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Monthly Archives: August 2013

A Shop Window Request

I’m used to seeing all sorts of adverts in shop windows. Puppies for sale, free washing machines and written pleas for a live in Nanny. I’ve seen adverts for magical, mystical men who claim to solve all problems including debt, mental illness and sexual incompetencies. I’ve seen newly created religious groups advertise for new recruits. But a few days ago, I saw an advert for something I had never seen before in the window of a Peckham High Street newsagent:

Anyone tempted?

Anyone tempted?

A down the line and direct request, with a bit of patient information to boot (although I can’t help thinking that they should have put a smiling photo of the 25 year old man in question; a beaming face can move the coldest of hearts…or kidneys), the advert is clear in what it wants. What I don’t understand is well, all of it. Is this request for an organ a more common approach to getting yourself a second hand body part than we think? Is this the result of a series of let downs by the NHS? Can the operation be performed there and then by their Uncle, a “surgeon” in a specially prepared storeroom, once the Nik Naks and Quavers have been cleared away?

Well used to “creative” student projects and with Camberwell Art College down the road, I’m not entirely sure that this is real. If it is, I’ll eat my hat and cut out my kidney for them myself.

NB I emailed the address at the bottom of the page a few days ago, for more information. I still haven’t heard anything.

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Eating Bugs at The Pestaurant

On Thursday, I queued up with bankers and brokers alike to eat a pigeon.

The Pestaurant...see what they did there?

The Pestaurant…see what they did there?

The common pigeon (Columba Livia) doesn’t have any one habitat in London’s grey and pleasant land. You can find them almost anywhere; hanging out in intimidating gangs in Trafalgar Square, getting caught up in weaves on the Peckham pavement and begging for tuppence outside St Pauls Cathedral. I’ve never been inclined to kill man nor beast, and I think the last time I saw a pigeon on the menu I freaked out as only a ten year old seaside child in a Lebanese restaurant can. But I was hungry, and curious.

Yum.

Yum.

Whilst queuing with The Suits, I was offered a light starter of barbeque meal worm, a crispy and unsatisfying snack, not dissimilar to the crap bit of popcorn that you have to painfully pick out of your teeth. I doubt we will see the meal worm gracing our cinemas or supermarkets anytime soon.

Can I tempt you with some tasty nibbles?

Can I tempt you with some tasty nibbles?

The pigeon burger was alright but the disappointment of it not looking like a bit of pigeon was just too much; I wanted more of a pigeon feast for the eyes. Think hundreds of urban pigeons rotating on the spit roast, with a pile of pre-plucked carcasses waiting to be prepared for a grilling; a little more feather and a bit more drama. Instead, we were handed a standard looking burger in a bun with the small print stating that this was pigeon mixed with venison and bacon which meant it just tasted like bacon. Whilst we were told (and thank God; I’m not ready for another horse meat scandal), it was a bit lame; you can get venison and bacon anywhere and I wanted a dirty, London-tasting pigeon in a bun and in my hand. The taste of pavement and puddles.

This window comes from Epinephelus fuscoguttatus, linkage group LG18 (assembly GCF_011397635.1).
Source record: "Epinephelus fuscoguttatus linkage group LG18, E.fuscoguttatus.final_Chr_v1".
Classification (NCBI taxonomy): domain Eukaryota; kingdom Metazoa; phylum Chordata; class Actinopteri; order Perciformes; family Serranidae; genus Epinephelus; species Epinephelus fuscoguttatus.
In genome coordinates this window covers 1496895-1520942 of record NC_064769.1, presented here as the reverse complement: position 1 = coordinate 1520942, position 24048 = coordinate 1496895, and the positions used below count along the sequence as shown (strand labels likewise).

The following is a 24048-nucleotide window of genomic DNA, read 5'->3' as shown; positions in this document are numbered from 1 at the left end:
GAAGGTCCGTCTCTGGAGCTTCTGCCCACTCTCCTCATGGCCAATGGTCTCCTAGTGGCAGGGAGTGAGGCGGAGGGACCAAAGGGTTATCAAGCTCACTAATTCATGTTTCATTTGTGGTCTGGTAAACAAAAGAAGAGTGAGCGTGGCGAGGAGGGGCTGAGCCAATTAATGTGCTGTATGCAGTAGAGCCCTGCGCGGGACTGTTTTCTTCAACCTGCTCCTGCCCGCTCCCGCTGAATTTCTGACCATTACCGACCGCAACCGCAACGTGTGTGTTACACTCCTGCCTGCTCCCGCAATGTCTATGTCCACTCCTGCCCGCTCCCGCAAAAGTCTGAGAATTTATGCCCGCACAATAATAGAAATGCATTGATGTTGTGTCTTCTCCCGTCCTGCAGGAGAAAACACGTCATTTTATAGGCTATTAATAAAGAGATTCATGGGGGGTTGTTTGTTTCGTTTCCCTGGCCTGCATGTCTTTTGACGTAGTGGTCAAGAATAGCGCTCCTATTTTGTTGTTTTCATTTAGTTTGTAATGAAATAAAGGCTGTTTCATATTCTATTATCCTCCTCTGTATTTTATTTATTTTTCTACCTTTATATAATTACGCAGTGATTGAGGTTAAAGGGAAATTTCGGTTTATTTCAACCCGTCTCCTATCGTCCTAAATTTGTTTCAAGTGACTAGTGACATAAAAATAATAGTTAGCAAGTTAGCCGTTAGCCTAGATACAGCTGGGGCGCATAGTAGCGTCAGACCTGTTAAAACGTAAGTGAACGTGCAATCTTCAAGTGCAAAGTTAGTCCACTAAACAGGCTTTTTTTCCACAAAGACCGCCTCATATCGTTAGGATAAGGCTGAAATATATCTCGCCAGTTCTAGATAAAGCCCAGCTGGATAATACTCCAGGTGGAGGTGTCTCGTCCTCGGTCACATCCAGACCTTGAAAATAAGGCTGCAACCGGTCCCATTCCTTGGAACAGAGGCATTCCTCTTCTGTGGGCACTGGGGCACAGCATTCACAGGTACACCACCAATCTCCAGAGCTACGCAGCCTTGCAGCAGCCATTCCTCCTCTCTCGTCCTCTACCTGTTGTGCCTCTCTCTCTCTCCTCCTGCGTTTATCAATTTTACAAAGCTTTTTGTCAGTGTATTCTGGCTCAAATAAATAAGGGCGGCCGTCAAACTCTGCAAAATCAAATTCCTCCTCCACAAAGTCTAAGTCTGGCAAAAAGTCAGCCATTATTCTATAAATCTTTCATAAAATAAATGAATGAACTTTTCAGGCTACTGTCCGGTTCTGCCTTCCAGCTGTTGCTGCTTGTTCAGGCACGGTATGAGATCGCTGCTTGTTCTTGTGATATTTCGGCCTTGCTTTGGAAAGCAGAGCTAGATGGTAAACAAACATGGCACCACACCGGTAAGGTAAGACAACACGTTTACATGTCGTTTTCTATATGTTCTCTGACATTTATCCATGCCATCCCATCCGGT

Or something like that.

Looks like a burger, smells like a burger.  It's a pigeon.

Looks like a burger, smells like a burger. It’s a pigeon.

Disaster struck when the kind people at Rentokil ran out of all the other pesky delicacies which swarms of city workers desperate for a chocolate ants and barbequed crickets had come for, but alas, it just wasn’t meant to be. Now, I’m not trying to say that The Suits got greedy, but, well maybe they did.

Now, what to feast upon next...

Now, what to feast upon next…

The irony demonstrated by the shortage at this Rentokil Pestaurant is that we could have just found our own creepy crawlies, whacked them on the grill and had ourselves a very, merry picnic without the queues but I guess also without the media exposure. Which, at the end of the day, is what is needed to get Londoners to eat their common household pests.

Now, I’m off to find me a rat.

The Face of Peckham

The Face of Peckham

Peckham.  An area of diverse culture, from the roller-skating youths to the 90s-channelling hipsters to the Evangelical street proclaimers who have no qualms with bothering you (and God) every time you board the 436 bus.  An area ripped apart by the 2011 riots which not only saw the clothes store “Loot” well, looted, but also left the people of Peckham ultimately Greggs-less.

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A lot has been done to restore the peace of Peckham since 2011.  They’ve not only got one replacement Greggs on Rye Lane, but their second one shines in full glory on Peckham High Street.  Along with the clean ups organised by the community, a wall of post it notes grew from the remains of the smashed Poundland window.  With messages of support, such as “People and Peace” and “My Home”, the temporary post its  were preserved in the form of the “Peckham Peace Wall” now found in front of Peckham Library.

peckham peace

And artist, Josh Jeavons has started to transform the desolate hoardings of Peckham, giving it a face again.  Starting with the boards surrounding the scaffolding skeleton of what once was,  next to the burnt out Greggs, Jeavons has pasted facial features opposite a bus stop, reminding the people of Peckham of what happened two summers ago.  It looks to me as if one of the eyes peeping out from the posters is definitely on you and it doesn’t look impressed.  So please, no more rioting.  And leave poor old Greggs alone.

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